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Falcon Soars

connoisseur December 19, 2012 0
Falcon Soars

Making millions is the first challenge but managing them successfully is even more challenging. That is where Falcon Private Bank comes in with personalised wealth-management solutions. We speak to the Eduardo Leemann, Chief Executive Officer, and Zafar Habib Khan, Chief Executive MENA Region, Falcon Private Bank, about their plans for this region

Falcon Private Bank (FPB) is an independent Swiss wealth management boutique, wholly owned by Aabar. They plan to enhance business with focus on providing wealth-management services to private clients and institutional investors in Europe, Asia and the Middle East.
Eduardo Leemann, the Chief Executive Officer of Falcon Private Bank, speaks to us about the bank’s strategy and their role in this region against the global business perspective. He introduces the young brand, “Though Falcon is only three years old – which explains why many people haven’t heard about us – Falcon has actually been in existence for over 50 years. Until 2008 it was AIG Private Bank but AIG sold it when they found a good investor in Aabar Investments. That’s when we changed the name to Falcon Private Bank.”
He adds, “Falcon is 100 percent owned by Aabar, which is 95 percent owned by IPIC that is, in turn, 100 percent owned by the Abu Dhabi Government.”
We query him on the principal role of FPB and how they are different from others. He responds, “Our ambition is to become a leading Swiss private bank that’s focused on emerging markets. We work with high-net-worth individuals and private clients, offering personalised, private banking solutions, local expertise and advice for wealth-management.”
He continues, “There is very little to choose from all the banks that you have. Apart from the best in service, the differentiation depends on what kind of products you offer – we make sure we offer optimised financial solutions. Execution depends on the Relationship Managers, supported by our global investment solutions team. We are ready to do things which others wouldn’t want to do.”
We discuss the current challenges in the banking business. Eduardo agrees, “The investment arena is not easy: first you have to find highly qualified private bankers; the next hurdle is to know what to invest your money on and where; then, you have to establish your name across key markets with selective marketing; the fourth challenge is with the regulatory aspects of the market.”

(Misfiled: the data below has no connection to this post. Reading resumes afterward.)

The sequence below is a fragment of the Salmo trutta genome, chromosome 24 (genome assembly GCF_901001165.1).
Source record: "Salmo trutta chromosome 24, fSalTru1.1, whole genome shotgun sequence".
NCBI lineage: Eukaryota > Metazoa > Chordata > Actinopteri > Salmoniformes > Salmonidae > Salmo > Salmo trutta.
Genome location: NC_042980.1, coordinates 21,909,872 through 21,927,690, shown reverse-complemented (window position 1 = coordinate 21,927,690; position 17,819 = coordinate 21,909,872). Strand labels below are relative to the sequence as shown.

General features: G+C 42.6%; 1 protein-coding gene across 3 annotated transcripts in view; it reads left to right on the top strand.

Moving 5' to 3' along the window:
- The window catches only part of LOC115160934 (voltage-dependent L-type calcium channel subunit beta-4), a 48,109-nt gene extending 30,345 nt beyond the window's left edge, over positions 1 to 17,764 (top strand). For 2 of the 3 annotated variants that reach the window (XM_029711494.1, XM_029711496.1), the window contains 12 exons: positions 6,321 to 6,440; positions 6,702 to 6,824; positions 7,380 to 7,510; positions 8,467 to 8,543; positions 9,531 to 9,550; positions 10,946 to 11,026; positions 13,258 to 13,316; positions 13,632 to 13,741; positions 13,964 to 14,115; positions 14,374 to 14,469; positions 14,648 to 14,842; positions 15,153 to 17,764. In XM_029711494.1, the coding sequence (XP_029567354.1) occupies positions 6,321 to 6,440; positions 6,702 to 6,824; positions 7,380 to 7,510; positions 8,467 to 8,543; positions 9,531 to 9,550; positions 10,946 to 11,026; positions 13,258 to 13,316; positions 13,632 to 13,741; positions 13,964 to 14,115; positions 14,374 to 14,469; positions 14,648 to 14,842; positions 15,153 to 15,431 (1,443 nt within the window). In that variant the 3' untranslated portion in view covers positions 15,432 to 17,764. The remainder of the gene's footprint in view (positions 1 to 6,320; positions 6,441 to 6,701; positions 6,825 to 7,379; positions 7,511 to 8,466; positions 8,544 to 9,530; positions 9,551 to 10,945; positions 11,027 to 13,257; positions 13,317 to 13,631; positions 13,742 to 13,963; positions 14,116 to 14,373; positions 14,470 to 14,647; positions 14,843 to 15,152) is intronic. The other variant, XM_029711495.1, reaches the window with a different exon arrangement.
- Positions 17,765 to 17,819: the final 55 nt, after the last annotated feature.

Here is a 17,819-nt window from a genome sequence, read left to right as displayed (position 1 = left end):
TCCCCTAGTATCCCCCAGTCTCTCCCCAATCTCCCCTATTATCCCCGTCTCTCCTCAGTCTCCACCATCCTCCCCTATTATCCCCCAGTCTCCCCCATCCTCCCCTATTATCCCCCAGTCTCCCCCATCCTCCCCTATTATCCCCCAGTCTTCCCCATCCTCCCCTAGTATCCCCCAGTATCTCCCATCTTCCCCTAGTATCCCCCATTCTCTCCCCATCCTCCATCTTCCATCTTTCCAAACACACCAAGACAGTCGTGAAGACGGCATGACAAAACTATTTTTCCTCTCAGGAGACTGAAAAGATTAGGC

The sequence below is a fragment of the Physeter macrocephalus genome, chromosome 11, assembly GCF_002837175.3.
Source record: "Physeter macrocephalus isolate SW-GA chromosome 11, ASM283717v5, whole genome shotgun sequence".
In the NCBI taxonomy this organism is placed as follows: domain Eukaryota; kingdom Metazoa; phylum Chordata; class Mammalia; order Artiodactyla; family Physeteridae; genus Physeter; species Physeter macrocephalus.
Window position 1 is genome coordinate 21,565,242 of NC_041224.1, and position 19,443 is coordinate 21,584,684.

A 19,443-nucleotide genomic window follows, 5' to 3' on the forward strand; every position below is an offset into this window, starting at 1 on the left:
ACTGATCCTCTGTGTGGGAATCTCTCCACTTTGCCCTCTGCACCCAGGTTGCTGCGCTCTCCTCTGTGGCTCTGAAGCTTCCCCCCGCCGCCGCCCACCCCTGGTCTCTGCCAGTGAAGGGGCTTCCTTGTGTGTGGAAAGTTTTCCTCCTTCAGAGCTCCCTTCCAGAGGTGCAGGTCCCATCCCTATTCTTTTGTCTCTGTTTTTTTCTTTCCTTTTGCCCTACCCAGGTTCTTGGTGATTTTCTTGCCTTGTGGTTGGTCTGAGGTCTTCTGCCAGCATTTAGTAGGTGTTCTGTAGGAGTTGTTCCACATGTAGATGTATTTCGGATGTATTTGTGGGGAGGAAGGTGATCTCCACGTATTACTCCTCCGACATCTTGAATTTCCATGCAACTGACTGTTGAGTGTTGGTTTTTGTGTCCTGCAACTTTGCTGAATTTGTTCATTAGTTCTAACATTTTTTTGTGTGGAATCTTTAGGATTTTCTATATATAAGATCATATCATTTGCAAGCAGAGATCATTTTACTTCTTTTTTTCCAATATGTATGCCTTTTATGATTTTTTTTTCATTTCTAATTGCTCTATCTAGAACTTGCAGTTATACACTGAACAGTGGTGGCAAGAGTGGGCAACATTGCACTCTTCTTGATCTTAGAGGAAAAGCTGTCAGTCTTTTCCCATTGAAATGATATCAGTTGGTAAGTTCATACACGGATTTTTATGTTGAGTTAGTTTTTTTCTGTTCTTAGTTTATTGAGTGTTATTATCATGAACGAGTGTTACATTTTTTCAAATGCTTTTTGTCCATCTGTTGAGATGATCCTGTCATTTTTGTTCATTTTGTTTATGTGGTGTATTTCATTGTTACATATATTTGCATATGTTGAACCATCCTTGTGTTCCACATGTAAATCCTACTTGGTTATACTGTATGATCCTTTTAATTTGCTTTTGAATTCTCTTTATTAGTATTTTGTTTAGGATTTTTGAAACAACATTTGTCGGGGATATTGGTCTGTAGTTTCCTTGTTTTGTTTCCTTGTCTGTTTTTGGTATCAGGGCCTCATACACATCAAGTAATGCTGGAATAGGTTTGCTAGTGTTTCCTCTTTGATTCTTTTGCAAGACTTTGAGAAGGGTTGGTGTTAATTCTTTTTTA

FPB’s Chief Executive MENA Region is Zafar Habib Khan, who explains that “In the emerging markets we invest in infrastructure. However, in the GCC we invest in sectors like real estate since land prices are increasing. Here, people mostly need money to invest in their own businesses. For evidence of increased business activity, just look at the immense traffic on the roads in Dubai and the malls full of people.”
“What has business been like so far,” we ask them, and it is Eduardo who responds, “We are managing USD13 billion and we just acquired Clariden Leu (Europe) Ltd., a wholly owned subsidiary of Credit Suisse Group AG based in London, which will add another two billion to our asset base. We’ll focus on four geographical areas: Switzerland; Eastern Europe, especially Russia and Kazakhstan; GCC countries, especially the UAE, where we have offices in Dubai and Abu Dhabi; China is the other market, serviced through Hong Kong.”
Coming back to our region, we ask about what the future holds. Zafar Habib Khan foresees that “Saudi is going to be the next big market, where we see a lot of activity with continued growth. There’s a lot of investment in infrastructure, road-networks, development and housing. Again, there are lots of tourism projects in Abu Dhabi and they are opening a theme park in Yas Island.”
Since Asia is creating wealth faster than the rest of the world, we understand Falcon Private Bank plans to have Asian clients contributing at least one-third of their global assets-under-management.
Eduardo Leemann signs off, saying, “Every crisis throws up huge opportunities and money is made under such conditions and not at the peak of the economic cycle.”